When I created eGF the goal was for it to be a ** descriptive** stat – something that helps to explain what’s going on (in terms of how goals are scored) better than currently available stats. In order to prove its value over something like Corsi what I need to do is prove that a) it is a better descriptive stat than Corsi (i.e. correlates better with current GF) and b) it is at least as useful as a

**stat.**

*predictive*Before I get into any charts or data – I want to explain my rationale on predictive stats. I think you should always put yourself in the role of a decision maker, whether it’s a fantasy sports GM or an actual GM, the role of a predictive stat is to try and determine the kind of year a player will have. In other words, will a specific player help you win in the future. Because I believe there is a strong temporal element to hockey (meaning players or teams can go hot/cold) and I feel that random sampling to determine the predictive nature of a stat (i.e. taking 41 random games of data to randomly predict the other 41) removes that element, I always gauge predictive stats on a season to season basis. Basically, if a guy has good numbers in a stat in one year how likely is it that leads to success (as measured by goals for) in the next year?

This post will deal entirely with forward data; I will do a follow-up with the defense data at some point in the future. Also, so as not to cloud the picture I am using only data (for descriptive stats) from 2014/2015 and from players that also played in 2013/2014. This allows us to set a baseline for the predictive part. The reason why I limit the data to 2014/2015 is because 2010/2011 to 2013/2014 was all in my training data set for eGF, and if you build a model and then compare it to the training data you better hope that it does well. If it’s a regression, then it will almost automatically do well (provided your independent variables were chosen well). So let’s just cut straight to the chase and see if eGF is a better descriptive stat for forwards than CF.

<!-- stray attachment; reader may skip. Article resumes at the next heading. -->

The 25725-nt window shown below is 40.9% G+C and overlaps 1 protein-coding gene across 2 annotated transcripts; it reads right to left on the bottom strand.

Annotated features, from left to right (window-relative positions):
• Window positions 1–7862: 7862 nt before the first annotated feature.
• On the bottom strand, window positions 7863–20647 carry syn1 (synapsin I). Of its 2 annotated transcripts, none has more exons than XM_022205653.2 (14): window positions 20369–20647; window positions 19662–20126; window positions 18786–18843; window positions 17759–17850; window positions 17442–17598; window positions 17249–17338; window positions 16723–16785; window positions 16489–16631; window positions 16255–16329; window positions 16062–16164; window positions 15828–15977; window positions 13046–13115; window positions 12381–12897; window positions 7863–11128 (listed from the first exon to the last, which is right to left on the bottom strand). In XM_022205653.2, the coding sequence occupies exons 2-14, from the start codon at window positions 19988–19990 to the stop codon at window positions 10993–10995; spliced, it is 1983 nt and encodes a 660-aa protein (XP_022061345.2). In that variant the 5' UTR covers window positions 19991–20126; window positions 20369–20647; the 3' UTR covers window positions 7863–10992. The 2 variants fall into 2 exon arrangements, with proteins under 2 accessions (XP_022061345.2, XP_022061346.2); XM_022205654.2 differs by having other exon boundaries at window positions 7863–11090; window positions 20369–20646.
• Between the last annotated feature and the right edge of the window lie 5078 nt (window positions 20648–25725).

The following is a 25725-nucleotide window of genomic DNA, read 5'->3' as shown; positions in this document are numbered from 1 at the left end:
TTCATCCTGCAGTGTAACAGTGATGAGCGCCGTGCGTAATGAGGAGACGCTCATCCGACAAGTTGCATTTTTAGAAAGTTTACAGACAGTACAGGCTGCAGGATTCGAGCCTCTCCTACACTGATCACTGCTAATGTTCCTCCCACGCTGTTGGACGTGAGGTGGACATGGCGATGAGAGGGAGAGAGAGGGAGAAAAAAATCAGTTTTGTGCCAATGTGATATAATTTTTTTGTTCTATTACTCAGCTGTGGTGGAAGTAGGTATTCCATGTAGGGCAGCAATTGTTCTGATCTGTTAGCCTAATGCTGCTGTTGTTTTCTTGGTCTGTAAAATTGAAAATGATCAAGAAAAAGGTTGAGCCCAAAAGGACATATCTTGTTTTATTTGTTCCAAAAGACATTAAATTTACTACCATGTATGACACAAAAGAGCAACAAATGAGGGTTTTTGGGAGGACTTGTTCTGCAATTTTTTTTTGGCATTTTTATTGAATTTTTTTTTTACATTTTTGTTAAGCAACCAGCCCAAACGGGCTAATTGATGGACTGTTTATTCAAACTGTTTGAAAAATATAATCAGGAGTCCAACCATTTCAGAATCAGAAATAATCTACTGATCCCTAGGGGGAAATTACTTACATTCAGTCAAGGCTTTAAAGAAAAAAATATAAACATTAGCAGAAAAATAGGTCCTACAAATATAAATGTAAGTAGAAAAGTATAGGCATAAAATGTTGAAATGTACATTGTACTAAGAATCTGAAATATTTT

As you can see eGF20 outperformed CF20 by a pretty wide margin (statistically significant to 99.99%) and was in turn outperformed by PTS20 by a similar margin (statistically significant to 100%). A couple more explanation points here; GF20 is a team level stat – meaning it is the observed amount of goals that a team scored while that player was on the ice. eGF20 is also a team stat in that it is the expected goals for the team while that player was on the ice. PTS20 is an individual stat, and represents the points that individual received (per 20 minutes) on the GF that his team got. Now, it is obviously problematic to use points because points can only exist if goals are scored – by default this means the correlation with points will be reasonably high. The other problem with points is that it has no value as a descriptive stat for defensive measures.

This chart illustrates that point perfectly. PTS20 has almost no correlation with GA20, and as a descriptive measure is useless. eGA20, on the other hand, has a reasonable correlation (it’s low because I believe forwards have less control over GA than defense does) that is significantly higher than that of CA20 (statistically significant to 99.8%). So eGA is a better descriptive measure than CA and eGF is a better descriptive measure than CF for forwards in this data set.

For descriptive purposes there is no reason to use Corsi when you could use eGF for forwards. Now the question is – is there a reason to use it for predictive purposes? I’m going to channel @IneffectiveMath here and let you know the short answer is no, because there are no particularly great ways to predict next season’s performance (as measured by GF20/GA20/GF%).

To establish a baseline let’s use the same data set for the descriptive stats to show their predictive abilities. That means using 2013/2014 statistics to predict 2014/2015 performance. Here is the chart: